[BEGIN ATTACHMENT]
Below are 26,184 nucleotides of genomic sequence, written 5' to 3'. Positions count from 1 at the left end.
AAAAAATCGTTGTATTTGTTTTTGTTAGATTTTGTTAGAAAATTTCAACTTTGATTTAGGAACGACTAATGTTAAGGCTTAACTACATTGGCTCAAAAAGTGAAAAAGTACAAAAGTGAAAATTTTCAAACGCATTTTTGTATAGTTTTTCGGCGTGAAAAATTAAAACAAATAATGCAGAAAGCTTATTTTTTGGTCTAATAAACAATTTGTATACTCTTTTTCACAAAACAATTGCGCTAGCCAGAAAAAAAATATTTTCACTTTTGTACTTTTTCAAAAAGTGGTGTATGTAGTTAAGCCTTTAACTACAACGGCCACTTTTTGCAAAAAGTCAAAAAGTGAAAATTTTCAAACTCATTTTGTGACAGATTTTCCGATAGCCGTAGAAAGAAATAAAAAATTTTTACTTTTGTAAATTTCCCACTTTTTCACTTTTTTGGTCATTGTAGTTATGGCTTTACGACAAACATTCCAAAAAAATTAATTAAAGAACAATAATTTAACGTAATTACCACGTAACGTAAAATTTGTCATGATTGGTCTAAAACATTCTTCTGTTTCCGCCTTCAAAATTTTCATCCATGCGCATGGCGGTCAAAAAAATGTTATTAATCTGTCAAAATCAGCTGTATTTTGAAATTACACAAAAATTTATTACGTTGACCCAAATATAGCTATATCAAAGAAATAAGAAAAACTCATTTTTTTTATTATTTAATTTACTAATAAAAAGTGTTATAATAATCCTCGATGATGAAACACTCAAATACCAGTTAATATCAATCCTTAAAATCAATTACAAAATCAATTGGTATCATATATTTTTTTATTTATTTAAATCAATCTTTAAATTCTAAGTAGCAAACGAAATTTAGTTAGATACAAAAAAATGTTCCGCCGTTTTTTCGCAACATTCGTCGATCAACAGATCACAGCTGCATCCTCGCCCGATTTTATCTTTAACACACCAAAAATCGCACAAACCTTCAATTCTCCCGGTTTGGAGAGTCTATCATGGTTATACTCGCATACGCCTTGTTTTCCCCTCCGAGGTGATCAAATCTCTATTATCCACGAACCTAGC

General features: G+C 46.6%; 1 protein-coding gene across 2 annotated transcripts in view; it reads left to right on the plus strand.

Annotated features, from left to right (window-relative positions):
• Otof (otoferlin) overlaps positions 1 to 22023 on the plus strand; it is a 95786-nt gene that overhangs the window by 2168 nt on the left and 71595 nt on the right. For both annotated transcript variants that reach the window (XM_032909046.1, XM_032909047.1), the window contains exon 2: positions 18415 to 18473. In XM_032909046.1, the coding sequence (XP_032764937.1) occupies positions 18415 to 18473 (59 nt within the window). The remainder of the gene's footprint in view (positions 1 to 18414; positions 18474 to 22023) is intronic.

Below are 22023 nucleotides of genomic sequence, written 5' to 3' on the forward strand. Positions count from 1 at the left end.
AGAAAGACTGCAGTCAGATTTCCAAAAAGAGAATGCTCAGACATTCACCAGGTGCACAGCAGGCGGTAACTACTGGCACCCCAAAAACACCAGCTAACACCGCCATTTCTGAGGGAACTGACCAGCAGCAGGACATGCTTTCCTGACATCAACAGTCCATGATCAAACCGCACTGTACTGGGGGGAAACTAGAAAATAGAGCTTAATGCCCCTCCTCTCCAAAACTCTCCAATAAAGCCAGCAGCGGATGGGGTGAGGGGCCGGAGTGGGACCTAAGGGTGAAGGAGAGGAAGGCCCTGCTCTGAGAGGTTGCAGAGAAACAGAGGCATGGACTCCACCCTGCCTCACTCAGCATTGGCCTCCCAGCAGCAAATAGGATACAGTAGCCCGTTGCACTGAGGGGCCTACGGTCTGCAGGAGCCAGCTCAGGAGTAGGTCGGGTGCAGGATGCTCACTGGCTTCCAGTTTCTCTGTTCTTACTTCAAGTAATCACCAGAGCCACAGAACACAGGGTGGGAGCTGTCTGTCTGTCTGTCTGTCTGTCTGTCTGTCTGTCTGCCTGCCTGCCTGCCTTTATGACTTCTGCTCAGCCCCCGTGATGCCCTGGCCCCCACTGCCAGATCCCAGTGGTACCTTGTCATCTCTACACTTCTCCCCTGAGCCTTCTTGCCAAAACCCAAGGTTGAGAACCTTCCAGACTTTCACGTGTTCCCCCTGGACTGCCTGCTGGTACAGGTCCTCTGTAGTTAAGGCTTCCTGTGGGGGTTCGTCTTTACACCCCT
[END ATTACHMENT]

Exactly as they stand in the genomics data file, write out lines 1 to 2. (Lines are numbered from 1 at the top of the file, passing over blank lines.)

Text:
Below are 26,184 nucleotides of genomic sequence, written 5' to 3'. Positions count from 1 at the left end.
AAAAAATCGTTGTATTTGTTTTTGTTAGATTTTGTTAGAAAATTTCAACTTTGATTTAGGAACGACTAATGTTAAGGCTTAACTACATTGGCTCAAAAAGTGAAAAAGTACAAAAGTGAAAATTTTCAAACGCATTTTTGTATAGTTTTTCGGCGTGAAAAATTAAAACAAATAATGCAGAAAGCTTATTTTTTGGTCTAATAAACAATTTGTATACTCTTTTTCACAAAACAATTGCGCTAGCCAGAAAAAAAATATTTTCACTTTTGTACTTTTTCAAAAAGTGGTGTATGTAGTTAAGCCTTTAACTACAACGGCCACTTTTTGCAAAAAGTCAAAAAGTGAAAATTTTCAAACTCATTTTGTGACAGATTTTCCGATAGCCGTAGAAAGAAATAAAAAATTTTTACTTTTGTAAATTTCCCACTTTTTCACTTTTTTGGTCATTGTAGTTATGGCTTTACGACAAACATTCCAAAAAAATTAATTAAAGAACAATAATTTAACGTAATTACCACGTAACGTAAAATTTGTCATGATTGGTCTAAAACATTCTTCTGTTTCCGCCTTCAAAATTTTCATCCATGCGCATGGCGGTCAAAAAAATGTTATTAATCTGTCAAAATCAGCTGTATTTTGAAATTACACAAAAATTTATTACGTTGACCCAAATATAGCTATATCAAAGAAATAAGAAAAACTCATTTTTTTTATTATTTAATTTACTAATAAAAAGTGTTATAATAATCCTCGATGATGAAACACTCAAATACCAGTTAATATCAATCCTTAAAATCAATTACAAAATCAATTGGTATCATATATTTTTTTATTTATTTAAATCAATCTTTAAATTCTAAGTAGCAAACGAAATTTAGTTAGATACAAAAAAATGTTCCGCCGTTTTTTCGCAACATTCGTCGATCAACAGATCACAGCTGCATCCTCGCCCGATTTTATCTTTAACACACCAAAAATCGCACAAACCTTCAATTCTCCCGGTTTGGAGAGTCTATCATGGTTATACTCGCATACGCCTTGTTTTCCCCTCCGAGGTGATCAAATCTCTATTATCCACGAACCTAGC